- Quantum computing is still nascent technology, but top corporations like Delta Air Lines and JPMorgan Chase are already exploring how it could be used within their operations.
- The supercomputers can process calculations deemed impossible by today’s standards, so the use cases could be immense.
- Ford Motor Company, for example, is testing out how to use the technology to help users navigate around big cities.
- “If you pay attention to it and engage in it during this early stage, when it matures you’ll be advantaged,” Chief Technology Officer Ken Washington said on the “Modern CTO” podcast.
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Quantum computing is still in its very early days.
But top companies are already exploring how they could harness the advanced systems to quickly process calculations deemed impossible by today’s standards.
Delta Air Lines, for example, announced a partnership with IBM to use its quantum computer — though details on what the carrier is experimenting with are sparse. And it’s the same with JPMorgan Chase, which is tapping Honeywell’s quantum platform.
Researchers are even teaming together to try to use the technology to try to develop a coronavirus vaccine.
Ford Motor Co. is also thinking about ways it can harness the supercomputer. One is mass navigation, according to Chief Technology Officer Ken Washington.
So think of when you might have tried to use Google Maps in the heart of New York City (or another metropolis). Oftentimes, the navigation goes crazy because it is exceedingly difficult for the system to catalog the immense amount of data present.
Just the number of pedestrians alone in a location like Times Square can make what is typically a reliable system largely useless.
One limitation is the computing power that would allow the application to quickly analyze all the potential routes and factor in the movement of the hundreds or thousands of other individuals around a user.
Ford is trying to use quantum computers to solve that. The carmaker has a partnership with Microsoft and is experimenting with using the technology to quickly process that data — which would currently be too large for traditional systems.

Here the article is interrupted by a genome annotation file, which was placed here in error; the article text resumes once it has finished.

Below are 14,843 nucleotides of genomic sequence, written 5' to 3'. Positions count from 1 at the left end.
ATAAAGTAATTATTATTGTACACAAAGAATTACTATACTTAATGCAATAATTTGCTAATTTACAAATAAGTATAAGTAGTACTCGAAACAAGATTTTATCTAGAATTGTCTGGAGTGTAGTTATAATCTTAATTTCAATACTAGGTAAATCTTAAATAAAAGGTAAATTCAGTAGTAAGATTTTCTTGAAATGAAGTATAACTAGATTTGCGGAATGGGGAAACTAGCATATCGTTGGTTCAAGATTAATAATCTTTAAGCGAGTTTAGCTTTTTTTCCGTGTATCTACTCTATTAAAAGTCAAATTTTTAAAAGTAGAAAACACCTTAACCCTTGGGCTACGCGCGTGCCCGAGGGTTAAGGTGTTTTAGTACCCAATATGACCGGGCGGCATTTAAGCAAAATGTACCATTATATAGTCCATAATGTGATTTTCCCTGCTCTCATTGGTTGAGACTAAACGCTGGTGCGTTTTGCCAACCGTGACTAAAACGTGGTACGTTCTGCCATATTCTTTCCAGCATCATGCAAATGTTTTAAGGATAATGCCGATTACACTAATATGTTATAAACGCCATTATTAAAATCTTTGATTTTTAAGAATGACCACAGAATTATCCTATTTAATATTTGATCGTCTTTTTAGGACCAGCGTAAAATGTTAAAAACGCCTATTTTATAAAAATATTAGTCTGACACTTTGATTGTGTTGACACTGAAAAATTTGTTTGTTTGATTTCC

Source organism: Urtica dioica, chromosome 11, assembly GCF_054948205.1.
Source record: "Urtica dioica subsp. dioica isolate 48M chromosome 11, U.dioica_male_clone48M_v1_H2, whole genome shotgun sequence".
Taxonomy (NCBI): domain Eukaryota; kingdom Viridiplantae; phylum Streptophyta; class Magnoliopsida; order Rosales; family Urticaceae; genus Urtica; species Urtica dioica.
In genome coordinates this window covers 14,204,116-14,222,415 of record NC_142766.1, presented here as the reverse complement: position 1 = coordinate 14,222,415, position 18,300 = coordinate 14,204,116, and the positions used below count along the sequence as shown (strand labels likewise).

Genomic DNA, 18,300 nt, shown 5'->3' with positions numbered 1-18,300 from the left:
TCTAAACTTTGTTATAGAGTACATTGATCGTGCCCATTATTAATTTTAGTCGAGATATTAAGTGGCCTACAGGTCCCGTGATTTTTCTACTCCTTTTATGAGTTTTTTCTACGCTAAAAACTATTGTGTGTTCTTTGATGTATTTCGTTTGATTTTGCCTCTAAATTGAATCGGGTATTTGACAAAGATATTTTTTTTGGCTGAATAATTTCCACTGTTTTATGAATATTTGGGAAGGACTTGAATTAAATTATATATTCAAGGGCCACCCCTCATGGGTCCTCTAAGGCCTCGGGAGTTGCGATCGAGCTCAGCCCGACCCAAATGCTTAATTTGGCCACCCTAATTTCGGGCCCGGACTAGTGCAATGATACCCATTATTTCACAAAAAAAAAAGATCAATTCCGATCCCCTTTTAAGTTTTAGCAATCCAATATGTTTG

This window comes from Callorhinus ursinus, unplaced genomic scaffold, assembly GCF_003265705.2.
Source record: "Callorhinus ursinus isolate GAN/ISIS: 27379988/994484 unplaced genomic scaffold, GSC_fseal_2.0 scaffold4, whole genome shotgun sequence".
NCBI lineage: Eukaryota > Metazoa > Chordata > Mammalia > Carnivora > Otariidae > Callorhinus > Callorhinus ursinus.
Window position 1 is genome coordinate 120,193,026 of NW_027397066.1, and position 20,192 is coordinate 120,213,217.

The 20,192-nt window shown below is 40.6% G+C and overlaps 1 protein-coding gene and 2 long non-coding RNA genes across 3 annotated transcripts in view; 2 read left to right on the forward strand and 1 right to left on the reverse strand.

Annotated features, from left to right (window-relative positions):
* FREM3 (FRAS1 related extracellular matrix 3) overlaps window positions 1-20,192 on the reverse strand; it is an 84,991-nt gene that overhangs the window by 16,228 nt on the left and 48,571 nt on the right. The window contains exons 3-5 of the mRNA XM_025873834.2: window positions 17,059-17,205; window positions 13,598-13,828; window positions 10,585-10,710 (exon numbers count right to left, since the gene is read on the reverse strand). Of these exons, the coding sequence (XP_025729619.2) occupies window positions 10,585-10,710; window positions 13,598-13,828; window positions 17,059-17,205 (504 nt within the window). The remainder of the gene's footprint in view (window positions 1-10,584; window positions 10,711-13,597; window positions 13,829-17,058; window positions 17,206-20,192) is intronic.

“We did a couple simple test cases showing that instead of taking hours to run a simulation that gets to an optimal solution, we can do it within a matter of seconds,” Washington told the “Modern CTO” podcast. “If you scale that up to a real-size problem, you move it from you can’t solve it to you can solve it.”
No commercial-grade quantum computer exists, though companies like IBM, Google, and Honeywell are rushing to try to make it happen.
Still, the early results of Ford’s efforts are strong enough that the company is “double-clicking” on the effort, said Washington.
“If you pay attention to it and engage in it during this early stage, when it matures you’ll be advantaged,” he added.
That’s a belief held by other tech leaders — that while quantum computing might not currently have any real-world applications, investing in it now is paramount because the technology will be a significant advantage once it develops further.
The reason companies are so bullish on quantum is because the technology allows users to run very sophisticated applications at immense speeds. Algorithms can scale much faster because the systems rely on qubits that — unlike a standard bit that can act only as a one or a zero — can be both of those values at once.
And the early adoption shows how corporations are rethinking digital investments.
Retailers, for example, were slow to realize the competition posed by Amazon and the need to invest in ecommerce platforms. Now, many are finding it difficult to even stay in business — let alone compete against the online behemoth.
But as technology becomes more ubiquitous, corporations are eagerly investing in next-generation tools like artificial intelligence, blockchain, and quantum computing so they aren’t left flat-footed by the competition.
Washington used the example of the internet and the fact that many companies — Ford included — were in operation well before its creation.
“Imagine we knew then what we know now about the power of the internet. How would we have designed the companies that we all work in differently if we knew that advertising would be done through social media networks, if we knew you could do all your banking online?” said Washington.
“Take that, fast-forward it 20 years, and apply it to the moment in time we are at now with quantum computing,” he added.